Wiltshire has a rich and fascinating history dating back thousands of years from the prehistoric majesty of Stonehenge right through to the Industrial Revolution.
Stonehenge and Avebury, together considered the finest examples of megalithic works in the whole of Europe, are evidence that people lived in this area as long ago as 3000BC. Mystery still surrounds Stonehenge and how the prehistoric people who created it transported the stones from as far away as Wales. Was it a burial ground, or a religious temple built to celebrate the solstice?
Throughout the centuries, people have farmed the land here and guarded it from intruders. The area is dotted with Iron Age hilltop forts such as Vespasian’s Camp, near Amesbury, and Barbury Castle on the Ridgeway, and the earth is etched with lynchets, or ridges, believed to be the work of early farmers. The Ridgeway itself, which stretches all the way to Goring Gap where it meets the Thames, is feted as Britain’s oldest road.
The Romans, too, left their mark with East Wansdyke earthwork, between Savernake Forest and Morgan’s Hill, designed to defend the area from invasion and control the local population. In AD 552, the county was conquered by the Saxon Cynric at Old Sarum. He remained King of Wessex until AD 560.
In the 8th century AD, the Anglo Saxons founded Wilton, which gives the county its name, at the junction of the Wylye and Nadder rivers. The people of the area became known as the Wilsaetan. Wilton remained the administrative centre of the county until the 11th century, when the Danish sacked it. It continued to decline and by the 15th century was considered merely a suburb of Salisbury.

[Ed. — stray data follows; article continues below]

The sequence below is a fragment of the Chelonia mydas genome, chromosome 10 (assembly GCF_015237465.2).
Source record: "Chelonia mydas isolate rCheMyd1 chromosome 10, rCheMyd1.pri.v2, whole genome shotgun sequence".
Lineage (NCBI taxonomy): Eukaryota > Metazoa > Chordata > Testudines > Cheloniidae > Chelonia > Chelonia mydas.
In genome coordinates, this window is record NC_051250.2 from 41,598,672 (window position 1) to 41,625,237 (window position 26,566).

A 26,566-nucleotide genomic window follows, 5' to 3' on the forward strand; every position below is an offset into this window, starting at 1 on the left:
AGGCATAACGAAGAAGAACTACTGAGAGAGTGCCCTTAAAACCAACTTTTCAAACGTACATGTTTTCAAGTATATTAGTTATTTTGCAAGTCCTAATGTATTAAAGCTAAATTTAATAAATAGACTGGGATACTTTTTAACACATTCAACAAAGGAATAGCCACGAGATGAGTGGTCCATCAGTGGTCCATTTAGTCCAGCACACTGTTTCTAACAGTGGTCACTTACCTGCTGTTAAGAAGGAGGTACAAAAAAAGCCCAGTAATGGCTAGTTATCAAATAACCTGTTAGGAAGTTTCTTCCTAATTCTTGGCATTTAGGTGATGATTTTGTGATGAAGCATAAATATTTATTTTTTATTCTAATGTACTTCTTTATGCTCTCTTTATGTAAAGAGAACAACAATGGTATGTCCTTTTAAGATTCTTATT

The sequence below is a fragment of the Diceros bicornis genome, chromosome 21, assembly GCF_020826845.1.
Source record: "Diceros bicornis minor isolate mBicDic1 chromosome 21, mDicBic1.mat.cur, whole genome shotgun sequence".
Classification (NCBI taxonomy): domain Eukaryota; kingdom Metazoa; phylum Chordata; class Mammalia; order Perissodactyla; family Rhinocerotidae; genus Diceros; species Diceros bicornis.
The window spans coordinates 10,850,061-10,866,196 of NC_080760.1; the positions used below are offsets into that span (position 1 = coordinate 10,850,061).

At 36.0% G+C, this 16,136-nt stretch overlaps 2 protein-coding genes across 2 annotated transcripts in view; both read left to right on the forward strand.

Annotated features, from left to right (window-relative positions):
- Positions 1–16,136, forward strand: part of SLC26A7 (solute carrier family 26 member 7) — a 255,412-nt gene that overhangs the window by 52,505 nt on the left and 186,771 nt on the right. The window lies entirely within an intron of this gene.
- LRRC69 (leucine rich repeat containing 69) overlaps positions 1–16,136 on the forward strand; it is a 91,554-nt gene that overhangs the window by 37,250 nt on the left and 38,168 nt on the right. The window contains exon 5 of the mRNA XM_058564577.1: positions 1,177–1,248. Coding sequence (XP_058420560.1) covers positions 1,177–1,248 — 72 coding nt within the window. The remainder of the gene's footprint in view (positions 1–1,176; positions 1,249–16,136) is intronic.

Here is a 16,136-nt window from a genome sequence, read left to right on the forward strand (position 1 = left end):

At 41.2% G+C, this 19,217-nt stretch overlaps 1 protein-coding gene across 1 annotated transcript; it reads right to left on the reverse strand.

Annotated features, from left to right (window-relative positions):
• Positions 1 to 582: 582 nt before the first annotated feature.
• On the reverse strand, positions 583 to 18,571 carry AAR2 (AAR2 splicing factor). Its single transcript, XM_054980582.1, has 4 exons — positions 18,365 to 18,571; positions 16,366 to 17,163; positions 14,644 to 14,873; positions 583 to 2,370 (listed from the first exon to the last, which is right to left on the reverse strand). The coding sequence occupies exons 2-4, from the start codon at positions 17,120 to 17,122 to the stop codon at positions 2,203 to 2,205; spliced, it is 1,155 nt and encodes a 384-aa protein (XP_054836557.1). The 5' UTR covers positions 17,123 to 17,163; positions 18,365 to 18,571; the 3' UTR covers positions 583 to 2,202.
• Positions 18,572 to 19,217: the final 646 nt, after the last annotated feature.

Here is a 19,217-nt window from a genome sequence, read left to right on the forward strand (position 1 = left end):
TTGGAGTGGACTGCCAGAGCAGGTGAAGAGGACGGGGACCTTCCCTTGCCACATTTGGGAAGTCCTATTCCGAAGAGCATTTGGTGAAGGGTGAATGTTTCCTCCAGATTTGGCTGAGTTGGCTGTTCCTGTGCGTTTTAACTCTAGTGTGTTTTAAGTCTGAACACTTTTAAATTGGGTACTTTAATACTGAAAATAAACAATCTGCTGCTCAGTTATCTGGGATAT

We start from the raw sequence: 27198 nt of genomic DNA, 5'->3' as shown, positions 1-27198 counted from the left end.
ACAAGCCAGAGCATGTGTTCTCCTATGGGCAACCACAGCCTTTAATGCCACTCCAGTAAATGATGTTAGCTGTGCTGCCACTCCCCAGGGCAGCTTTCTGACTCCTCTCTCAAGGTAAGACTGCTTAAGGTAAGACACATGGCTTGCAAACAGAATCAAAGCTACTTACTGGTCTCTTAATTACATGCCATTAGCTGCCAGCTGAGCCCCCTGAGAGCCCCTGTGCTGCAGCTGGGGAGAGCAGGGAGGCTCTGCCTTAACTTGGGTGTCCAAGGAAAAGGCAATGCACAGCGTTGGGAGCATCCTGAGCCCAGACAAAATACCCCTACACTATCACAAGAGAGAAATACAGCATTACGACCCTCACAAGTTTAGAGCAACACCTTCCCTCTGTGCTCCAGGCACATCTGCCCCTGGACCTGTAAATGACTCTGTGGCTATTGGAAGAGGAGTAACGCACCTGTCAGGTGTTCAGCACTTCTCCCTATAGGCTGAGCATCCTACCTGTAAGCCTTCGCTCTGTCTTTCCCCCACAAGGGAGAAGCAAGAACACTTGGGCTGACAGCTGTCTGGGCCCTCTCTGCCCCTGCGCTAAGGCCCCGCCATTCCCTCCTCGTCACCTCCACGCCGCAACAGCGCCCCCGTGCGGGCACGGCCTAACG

The area is dotted with Iron Age hilltop forts such as Vespasian’s Camp, near Amesbury, and Barbury Castle on the Ridgeway, and the earth is etched with lynchets, or ridges, believed to be the work of early farmers
Agricultural advances and the industrial revolution
The Domesday Book of 1086 lists Wiltshire as an agricultural area with almost 400 mills and two vineyards. Sheep farming went on to grow in popularity and the wool trade took off, with the county exporting to Europe in the 13th and 14th centuries. By the 16th century, the area had made a name for itself with blankets from Devizes and carpets from Wilton. With the Victorians came the Industrial Revolution and a burgeoning network of canals and railways, of which Swindon became the focal point.
Until the 19th century, Swindon (Swine Dun in Old English, meaning Pig Hill) was little more than a group of farmers and regular livestock markets. The Wilts and Berks Canal Company built Swindon Wharf and began the transformation of the town from just a couple of streets up on the hill, now known as Old Town, to a burgeoning, modern settlement centred around New Swindon at the foot of the hill. The canals not only improved trade but encouraged new settlers to the town, sealing its future as a centre for business and industry.
In 1835, Isambard Kingdom Brunel was appointed chief engineer of a new railway line to be built between London and Bristol. Locating the Works in Swindon put the town on the map and secured it a firm place in the history books in terms of innovations in medical and educational facilities for the working classes. In the years that followed, tens of thousands of people moved to the town.
Swindon continued to prosper after World War II, with a number of council estates springing up around the town, providing homes for Londoners who wanted to move to a better life in the country. This is the modern Swindon you will see today.
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